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I said I would like it very much, which was a lie, but one must lie under certain circumstances and at all times when one can't do anything about them. (13.20)
Adulthood lesson numero uno: sometimes doing what people want you to do is the best way. Is it moral? Well, when it comes to little white lies to spare someone's feelings—maybe it actually is.
Somewhere, I had received the impression that Fine Folks were people who did the best they could with the sense they had, but Aunt Alexandra was of the opinion, obliquely expressed, that the longer a family had been squatting on one patch of land the finer it was. (13.28)
Scout's definition of "Fine Folks" is based on what their actions are (something they have control over), while Aunt Alexandra's is based on their family history (uh, can't help the crazy cousins). No rags-to-riches stories for her. She wants good solid staying-in-one-place-ness. While Scout's version allows people to get better through individual choice, in Aunt Alexandra's eyes, quality is a function of time more than anything.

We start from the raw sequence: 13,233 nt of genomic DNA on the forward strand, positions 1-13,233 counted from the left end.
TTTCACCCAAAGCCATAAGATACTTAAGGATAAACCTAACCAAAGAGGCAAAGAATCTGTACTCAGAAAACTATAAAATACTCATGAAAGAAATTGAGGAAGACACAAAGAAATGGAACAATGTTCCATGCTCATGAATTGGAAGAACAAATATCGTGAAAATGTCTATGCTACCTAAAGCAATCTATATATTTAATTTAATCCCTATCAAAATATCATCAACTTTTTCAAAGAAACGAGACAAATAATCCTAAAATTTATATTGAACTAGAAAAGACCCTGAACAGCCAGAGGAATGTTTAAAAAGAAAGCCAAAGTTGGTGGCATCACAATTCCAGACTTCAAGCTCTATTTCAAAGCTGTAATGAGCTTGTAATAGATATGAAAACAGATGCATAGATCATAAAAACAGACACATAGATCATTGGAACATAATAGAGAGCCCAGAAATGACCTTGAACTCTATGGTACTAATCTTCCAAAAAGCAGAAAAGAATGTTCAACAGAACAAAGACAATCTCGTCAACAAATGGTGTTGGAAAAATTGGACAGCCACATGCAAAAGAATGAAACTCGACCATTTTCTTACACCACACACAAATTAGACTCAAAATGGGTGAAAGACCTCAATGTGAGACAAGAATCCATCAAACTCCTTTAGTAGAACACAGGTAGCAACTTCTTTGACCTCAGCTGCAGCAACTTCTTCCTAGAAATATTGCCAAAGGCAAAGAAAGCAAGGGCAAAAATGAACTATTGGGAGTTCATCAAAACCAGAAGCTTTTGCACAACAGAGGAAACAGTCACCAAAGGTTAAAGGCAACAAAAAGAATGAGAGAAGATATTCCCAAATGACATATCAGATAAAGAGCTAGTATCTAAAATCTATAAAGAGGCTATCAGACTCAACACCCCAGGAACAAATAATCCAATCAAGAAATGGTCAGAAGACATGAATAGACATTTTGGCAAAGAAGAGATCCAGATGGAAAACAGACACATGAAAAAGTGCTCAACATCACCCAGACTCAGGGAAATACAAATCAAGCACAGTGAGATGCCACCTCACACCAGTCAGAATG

There was indeed a caste system in Maycomb, but to my mind it worked this way: the older citizens, the present generation of people who had lived side by side for years and years, were utterly predictable to one another: they took for granted attitudes, character shadings, even gestures, as having been repeated in each generation and refined by time. Thus the dicta No Crawford Minds His Own Business, Every Third Merriweather Is Morbid, The Truth Is Not in the Delafields, All the Bufords Walk Like That, were simply guides to daily living: never take a check from a Delafield without a discreet call to the bank; Miss Maudie Atkinson's shoulder stoops because she was a Buford; if Mrs. Grace Merriweather sips gin out of Lydia E. Pinkham bottles it's nothing unusual—her mother did the same. (13.32)
Family is destiny. Limiting? Sure.There's no way for a person to be different from their parents. But it allows people to indulge themselves without being judged because general opinion is that they can't help themselves.